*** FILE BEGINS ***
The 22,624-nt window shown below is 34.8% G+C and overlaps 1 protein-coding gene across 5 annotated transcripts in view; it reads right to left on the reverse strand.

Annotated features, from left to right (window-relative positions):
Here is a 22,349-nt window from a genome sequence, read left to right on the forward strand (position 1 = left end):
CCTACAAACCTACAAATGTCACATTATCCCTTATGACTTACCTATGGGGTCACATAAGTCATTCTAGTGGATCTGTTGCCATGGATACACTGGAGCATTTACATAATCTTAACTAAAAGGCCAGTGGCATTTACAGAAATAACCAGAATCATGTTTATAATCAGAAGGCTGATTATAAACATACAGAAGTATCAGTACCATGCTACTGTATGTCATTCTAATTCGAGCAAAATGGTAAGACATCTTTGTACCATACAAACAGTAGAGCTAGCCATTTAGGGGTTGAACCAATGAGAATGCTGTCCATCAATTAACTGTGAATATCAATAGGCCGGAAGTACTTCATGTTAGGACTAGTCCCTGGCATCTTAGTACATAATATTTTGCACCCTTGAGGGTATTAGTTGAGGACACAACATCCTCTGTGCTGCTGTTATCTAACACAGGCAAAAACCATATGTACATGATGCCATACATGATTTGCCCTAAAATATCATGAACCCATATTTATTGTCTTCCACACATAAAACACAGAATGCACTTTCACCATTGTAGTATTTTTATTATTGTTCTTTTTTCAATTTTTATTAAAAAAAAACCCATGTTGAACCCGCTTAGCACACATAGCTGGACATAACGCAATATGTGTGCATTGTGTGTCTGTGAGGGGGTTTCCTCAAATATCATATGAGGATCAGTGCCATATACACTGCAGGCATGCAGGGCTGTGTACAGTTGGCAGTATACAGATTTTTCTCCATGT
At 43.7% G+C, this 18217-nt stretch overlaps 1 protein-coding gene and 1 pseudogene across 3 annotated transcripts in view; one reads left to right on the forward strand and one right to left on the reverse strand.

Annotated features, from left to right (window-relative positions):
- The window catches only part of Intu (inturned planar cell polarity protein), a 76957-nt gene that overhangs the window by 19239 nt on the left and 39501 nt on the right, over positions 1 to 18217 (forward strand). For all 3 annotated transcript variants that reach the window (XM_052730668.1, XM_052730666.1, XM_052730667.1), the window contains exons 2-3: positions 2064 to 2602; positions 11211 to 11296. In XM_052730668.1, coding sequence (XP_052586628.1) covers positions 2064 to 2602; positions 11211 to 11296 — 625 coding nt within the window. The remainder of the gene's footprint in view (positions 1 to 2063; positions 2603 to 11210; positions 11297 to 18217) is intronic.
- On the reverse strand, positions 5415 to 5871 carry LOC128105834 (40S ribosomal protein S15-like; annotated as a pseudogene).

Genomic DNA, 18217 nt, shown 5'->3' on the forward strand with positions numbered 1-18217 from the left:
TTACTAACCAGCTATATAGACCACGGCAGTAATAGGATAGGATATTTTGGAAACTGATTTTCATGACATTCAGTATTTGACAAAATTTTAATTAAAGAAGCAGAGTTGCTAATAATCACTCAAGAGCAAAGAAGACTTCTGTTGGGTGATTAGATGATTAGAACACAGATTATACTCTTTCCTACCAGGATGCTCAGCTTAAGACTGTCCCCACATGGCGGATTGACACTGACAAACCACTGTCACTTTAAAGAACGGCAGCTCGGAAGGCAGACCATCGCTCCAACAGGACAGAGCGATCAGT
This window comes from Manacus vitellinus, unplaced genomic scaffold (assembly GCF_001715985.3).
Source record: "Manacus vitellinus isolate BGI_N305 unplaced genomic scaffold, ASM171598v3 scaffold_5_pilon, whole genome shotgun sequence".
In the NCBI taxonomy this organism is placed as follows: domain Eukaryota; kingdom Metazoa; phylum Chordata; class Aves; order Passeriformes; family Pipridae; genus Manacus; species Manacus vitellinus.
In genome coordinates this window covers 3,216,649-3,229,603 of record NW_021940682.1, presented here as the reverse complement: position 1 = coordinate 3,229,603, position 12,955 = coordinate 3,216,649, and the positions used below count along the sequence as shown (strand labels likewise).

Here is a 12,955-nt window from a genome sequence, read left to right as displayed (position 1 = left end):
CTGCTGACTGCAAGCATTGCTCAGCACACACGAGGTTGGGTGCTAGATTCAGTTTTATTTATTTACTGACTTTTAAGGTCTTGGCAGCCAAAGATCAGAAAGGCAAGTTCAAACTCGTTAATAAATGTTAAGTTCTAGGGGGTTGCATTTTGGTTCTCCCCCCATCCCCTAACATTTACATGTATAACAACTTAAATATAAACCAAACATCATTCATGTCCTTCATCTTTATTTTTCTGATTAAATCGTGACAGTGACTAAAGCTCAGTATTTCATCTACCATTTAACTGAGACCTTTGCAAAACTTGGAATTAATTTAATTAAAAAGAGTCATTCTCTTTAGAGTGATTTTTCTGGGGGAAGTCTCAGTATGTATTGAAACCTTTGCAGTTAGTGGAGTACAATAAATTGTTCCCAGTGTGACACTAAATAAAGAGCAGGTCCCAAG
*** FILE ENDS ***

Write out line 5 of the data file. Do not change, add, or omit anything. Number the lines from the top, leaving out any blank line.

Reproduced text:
At 43.7% G+C, this 18217-nt stretch overlaps 1 protein-coding gene and 1 pseudogene across 3 annotated transcripts in view; one reads left to right on the forward strand and one right to left on the reverse strand.